Monday, October 21, 2019

Comments by intention

Showing 6 of 6 comments.

  • Though this was not the focus of much of your article, I wanted to thank you for your mention of one of the axes you suggest for refocusing reform efforts : “The identification of areas where interests and perspectives align among advocacy groups that may otherwise strongly disagree about the role of psychiatric treatment in recovery.” As a mental health consumer and professional, I have long felt that we will be better served in reforming mental health care by meeting on common ground than by presenting a divided front. While I am not against the eventual dissolution of psychiatry, I think we have a long way to go. Regardless of my personal or others’ individual beliefs, I don’t see us making significant progress with black and white anti-medication and anti-psychiatry stances. I would love to see us be able to make more significant progress by uniting together with a common goal of advocating for change.

  • I am sorry it took such a tragic event for this blog to be written, but your conclusion is profound. I have long believed that professionals, myself included, are doing the best we can with the knowledge we have, and it is the job of the recovery community to educate us about, not oppose, our practices. You so eloquently expressed a key approach to this very idea: try and understand “what happened” that led to each of our current thought processes and methodologies. I believe a lot of ground can be gained with this approach. Thank you for your contribution!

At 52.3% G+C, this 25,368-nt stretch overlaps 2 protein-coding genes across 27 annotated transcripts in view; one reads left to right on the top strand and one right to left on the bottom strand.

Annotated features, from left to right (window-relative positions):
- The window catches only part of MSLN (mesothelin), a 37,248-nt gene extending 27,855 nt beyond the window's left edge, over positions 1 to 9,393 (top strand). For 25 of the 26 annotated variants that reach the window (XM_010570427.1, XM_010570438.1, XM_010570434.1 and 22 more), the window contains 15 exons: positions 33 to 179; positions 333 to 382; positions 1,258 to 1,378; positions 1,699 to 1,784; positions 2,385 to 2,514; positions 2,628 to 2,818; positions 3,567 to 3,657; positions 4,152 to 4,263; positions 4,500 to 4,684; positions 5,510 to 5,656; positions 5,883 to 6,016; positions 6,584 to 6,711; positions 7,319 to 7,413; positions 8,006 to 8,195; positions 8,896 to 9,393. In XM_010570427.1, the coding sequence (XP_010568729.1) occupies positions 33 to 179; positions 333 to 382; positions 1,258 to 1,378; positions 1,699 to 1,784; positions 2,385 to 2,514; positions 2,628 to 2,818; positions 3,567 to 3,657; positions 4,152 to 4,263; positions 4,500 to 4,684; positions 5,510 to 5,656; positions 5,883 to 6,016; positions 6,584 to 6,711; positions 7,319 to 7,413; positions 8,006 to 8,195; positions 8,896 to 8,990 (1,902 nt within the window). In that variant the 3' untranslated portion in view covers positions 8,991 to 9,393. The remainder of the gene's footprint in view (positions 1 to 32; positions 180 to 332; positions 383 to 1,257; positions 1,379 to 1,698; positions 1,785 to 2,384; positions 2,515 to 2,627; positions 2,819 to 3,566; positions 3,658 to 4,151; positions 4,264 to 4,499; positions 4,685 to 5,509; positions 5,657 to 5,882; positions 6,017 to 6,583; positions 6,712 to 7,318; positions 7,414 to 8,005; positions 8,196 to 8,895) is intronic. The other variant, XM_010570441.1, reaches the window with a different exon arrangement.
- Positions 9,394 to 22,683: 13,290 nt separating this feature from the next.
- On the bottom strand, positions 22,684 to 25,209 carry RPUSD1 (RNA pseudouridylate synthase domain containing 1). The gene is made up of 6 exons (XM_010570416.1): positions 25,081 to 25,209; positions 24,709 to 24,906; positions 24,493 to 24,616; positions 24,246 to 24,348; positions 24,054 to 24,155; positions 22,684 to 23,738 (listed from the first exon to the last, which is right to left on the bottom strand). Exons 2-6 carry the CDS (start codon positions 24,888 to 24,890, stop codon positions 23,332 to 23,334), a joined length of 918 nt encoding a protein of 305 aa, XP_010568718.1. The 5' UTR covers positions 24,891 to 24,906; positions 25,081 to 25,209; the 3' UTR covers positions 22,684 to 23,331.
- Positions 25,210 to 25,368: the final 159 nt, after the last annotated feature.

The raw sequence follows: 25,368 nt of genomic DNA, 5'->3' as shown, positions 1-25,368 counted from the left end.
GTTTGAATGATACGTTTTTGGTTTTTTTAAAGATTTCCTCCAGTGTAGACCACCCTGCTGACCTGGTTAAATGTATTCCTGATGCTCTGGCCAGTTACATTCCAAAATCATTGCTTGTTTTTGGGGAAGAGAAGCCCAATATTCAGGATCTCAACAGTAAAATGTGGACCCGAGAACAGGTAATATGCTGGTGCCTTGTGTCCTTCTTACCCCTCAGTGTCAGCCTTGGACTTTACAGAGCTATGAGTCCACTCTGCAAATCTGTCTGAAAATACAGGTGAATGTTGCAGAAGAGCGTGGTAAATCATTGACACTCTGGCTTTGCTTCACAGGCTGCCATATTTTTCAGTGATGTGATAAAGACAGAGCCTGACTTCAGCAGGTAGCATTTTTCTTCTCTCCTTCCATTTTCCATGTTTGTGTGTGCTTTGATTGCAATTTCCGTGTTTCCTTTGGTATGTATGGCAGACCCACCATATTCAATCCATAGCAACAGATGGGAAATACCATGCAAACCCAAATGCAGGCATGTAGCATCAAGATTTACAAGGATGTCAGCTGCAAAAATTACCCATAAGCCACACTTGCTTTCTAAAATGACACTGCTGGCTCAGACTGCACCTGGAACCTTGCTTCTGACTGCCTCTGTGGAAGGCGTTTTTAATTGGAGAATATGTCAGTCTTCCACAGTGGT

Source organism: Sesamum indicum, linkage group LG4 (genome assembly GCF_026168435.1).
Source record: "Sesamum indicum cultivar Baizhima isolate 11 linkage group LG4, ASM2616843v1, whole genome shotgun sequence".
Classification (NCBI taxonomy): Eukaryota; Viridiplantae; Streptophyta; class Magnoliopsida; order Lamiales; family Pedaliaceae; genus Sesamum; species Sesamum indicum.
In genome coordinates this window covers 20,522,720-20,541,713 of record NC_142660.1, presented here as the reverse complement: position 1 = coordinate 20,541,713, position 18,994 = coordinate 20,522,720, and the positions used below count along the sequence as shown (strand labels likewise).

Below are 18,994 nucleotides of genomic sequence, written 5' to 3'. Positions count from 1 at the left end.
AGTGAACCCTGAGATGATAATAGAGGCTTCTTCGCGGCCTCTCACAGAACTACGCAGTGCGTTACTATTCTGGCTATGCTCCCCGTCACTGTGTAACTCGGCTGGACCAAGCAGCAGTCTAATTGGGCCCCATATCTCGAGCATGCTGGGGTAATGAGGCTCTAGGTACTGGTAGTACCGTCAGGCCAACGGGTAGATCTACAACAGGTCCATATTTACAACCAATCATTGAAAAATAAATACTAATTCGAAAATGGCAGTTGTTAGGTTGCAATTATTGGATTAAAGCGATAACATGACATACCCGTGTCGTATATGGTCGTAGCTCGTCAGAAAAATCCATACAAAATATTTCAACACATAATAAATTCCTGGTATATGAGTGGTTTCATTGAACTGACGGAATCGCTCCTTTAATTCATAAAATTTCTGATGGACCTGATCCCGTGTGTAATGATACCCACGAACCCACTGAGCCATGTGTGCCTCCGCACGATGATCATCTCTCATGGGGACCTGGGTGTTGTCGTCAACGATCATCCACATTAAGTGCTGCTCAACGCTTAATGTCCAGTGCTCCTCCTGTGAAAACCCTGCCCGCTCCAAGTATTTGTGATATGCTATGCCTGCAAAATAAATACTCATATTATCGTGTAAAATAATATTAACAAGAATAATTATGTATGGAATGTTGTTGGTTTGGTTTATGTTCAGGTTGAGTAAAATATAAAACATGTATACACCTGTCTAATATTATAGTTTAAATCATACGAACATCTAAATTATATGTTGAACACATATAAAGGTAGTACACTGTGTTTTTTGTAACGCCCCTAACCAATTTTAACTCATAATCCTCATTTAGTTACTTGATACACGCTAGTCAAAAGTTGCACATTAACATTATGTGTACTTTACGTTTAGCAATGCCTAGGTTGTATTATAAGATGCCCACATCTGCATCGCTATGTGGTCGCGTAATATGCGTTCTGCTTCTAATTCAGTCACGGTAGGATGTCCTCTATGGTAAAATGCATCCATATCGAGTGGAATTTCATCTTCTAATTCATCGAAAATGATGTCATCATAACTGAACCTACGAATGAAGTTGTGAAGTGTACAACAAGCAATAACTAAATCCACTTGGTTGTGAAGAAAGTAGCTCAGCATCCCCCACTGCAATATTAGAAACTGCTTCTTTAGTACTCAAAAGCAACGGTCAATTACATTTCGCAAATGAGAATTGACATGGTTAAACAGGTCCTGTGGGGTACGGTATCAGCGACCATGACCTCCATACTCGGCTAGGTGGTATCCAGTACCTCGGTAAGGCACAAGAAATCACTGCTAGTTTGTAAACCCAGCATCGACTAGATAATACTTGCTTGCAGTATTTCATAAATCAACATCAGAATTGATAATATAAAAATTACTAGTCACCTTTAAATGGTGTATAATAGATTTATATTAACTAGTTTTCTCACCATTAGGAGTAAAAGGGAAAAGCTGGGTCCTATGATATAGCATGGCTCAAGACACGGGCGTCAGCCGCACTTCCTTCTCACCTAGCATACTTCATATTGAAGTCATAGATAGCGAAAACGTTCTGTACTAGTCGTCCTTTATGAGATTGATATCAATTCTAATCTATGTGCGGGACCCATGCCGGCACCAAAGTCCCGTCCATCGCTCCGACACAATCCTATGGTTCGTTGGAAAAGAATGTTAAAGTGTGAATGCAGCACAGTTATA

• In all seriousness, though, what do you propose well-meaning professionals do in order to provide heartfelt, recovery-based treatment for any and all who seek it in order to receive compensation from insurance companies? After all, the majority of individuals, whether they simply want someone to talk to or if they have been labeled with a diagnosis, rely on insurance companies. Thanks in advance for your guidance!

  • I just want to thank you for presenting both sides. I have been labeled with diagnoses and overmedicated for years, and I am finally coming off of my medication. I align myself with many of the beliefs expressed on the Mad in America website, but often find myself frustrated by some of the extreme views. I believe that acknowledging, not denying, the reality of individuals like the one quoted in this article is the best way to effect change. Otherwise, we are met with resistance rather than a willingness to engage in a dialogue and an opportunity to fully explain our perspective.